Many older adults decide to hit the gym in order to enjoy a healthier retirement living, but seniors should make sure they choose the appropriate trainer, too. Not only will this make the workout more effective, it will also be safer.
"Adults over 55 are the fastest growing segment of health club members [and] active adults between 50 and 75 years old are driving employment for personal trainers in programs that appeal to active retirees," Colin Milner, CEO of the International Council on Aging, said in a statement.
Because of this, seniors should ask a trainer some questions about their credentials before committing to a class or fitness routine.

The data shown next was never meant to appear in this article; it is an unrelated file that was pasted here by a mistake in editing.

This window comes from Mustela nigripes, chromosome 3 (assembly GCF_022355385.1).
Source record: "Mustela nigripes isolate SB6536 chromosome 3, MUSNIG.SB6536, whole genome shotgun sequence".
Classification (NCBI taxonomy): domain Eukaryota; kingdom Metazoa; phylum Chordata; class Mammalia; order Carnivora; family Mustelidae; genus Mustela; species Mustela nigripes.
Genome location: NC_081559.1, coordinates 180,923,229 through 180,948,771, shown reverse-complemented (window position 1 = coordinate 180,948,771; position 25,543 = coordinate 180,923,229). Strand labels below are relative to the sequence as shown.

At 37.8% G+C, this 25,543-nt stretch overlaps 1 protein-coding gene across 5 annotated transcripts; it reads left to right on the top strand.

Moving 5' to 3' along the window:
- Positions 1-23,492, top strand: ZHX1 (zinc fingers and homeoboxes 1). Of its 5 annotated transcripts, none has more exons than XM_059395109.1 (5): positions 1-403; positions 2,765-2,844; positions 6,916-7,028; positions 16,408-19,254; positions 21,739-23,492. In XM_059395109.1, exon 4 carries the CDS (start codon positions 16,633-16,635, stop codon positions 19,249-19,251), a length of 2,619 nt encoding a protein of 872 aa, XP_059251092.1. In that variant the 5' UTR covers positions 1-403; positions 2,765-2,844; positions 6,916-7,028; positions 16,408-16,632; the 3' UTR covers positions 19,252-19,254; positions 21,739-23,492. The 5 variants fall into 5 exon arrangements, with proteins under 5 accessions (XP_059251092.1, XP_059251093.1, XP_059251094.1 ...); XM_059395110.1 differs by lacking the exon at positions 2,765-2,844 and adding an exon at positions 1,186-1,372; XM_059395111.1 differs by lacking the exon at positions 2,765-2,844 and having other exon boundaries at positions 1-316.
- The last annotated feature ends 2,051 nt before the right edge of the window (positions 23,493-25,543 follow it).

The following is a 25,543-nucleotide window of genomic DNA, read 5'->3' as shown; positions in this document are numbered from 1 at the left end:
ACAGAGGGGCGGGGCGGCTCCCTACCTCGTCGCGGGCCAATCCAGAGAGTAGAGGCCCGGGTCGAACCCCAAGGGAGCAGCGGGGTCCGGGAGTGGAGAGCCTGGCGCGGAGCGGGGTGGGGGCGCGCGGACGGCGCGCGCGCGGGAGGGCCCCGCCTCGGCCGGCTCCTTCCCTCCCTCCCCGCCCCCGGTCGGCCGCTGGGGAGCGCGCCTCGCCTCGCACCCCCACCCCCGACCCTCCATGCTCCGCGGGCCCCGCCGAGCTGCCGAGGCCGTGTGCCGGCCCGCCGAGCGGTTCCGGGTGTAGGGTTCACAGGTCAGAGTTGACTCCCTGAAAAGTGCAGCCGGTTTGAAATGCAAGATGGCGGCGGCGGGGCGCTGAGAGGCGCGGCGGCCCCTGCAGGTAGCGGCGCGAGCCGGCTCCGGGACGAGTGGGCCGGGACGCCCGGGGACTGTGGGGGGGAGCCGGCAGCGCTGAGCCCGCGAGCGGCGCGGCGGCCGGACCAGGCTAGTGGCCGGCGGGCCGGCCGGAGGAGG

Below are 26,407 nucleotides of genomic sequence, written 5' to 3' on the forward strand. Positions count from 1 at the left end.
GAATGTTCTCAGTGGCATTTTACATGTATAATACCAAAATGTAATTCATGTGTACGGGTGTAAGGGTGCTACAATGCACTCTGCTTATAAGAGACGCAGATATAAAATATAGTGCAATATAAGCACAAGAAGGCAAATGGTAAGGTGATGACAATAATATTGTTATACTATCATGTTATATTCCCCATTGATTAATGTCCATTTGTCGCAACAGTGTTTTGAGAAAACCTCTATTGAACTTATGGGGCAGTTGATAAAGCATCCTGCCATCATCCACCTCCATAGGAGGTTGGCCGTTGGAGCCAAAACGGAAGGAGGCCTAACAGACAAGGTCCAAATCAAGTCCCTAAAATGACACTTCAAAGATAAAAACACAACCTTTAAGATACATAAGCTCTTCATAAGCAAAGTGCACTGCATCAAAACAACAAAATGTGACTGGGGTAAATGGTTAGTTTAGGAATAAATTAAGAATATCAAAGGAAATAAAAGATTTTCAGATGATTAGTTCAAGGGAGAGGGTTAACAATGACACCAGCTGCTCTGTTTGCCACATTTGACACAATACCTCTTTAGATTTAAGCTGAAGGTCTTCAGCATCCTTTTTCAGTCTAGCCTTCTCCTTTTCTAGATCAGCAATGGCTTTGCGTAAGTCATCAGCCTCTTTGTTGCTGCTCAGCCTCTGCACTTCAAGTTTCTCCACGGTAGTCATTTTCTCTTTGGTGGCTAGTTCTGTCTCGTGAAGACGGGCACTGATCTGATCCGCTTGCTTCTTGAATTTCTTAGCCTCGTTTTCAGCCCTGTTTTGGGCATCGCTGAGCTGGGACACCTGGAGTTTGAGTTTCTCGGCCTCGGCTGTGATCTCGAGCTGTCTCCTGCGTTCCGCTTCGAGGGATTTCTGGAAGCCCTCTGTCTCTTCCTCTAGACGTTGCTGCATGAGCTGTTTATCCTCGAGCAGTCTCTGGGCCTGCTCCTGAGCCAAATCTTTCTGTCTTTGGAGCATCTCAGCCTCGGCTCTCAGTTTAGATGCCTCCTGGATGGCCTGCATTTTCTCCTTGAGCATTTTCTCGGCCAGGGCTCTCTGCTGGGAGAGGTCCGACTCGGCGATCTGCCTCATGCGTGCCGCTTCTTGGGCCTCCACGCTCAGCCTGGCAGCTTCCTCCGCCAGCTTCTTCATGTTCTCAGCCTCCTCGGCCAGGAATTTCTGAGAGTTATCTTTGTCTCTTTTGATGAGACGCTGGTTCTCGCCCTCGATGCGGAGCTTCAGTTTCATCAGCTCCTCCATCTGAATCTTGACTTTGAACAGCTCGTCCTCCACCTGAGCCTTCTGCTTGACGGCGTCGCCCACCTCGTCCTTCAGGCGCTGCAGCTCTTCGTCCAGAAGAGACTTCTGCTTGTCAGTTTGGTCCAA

One of the most important things to consider is experience, so try to ask how long the individual has worked as a trainer and inquire about their expertise with those in their retirement years.
Additionally, trainers should be aware of the differences between retirees and the health factors that may come into play.
Low-intensity exercises are often best for older adults. One machine that is often recommended is the elliptical machine, as it can provide a good workout that is customizable and won't strain one's bones, according to The Messenger Post.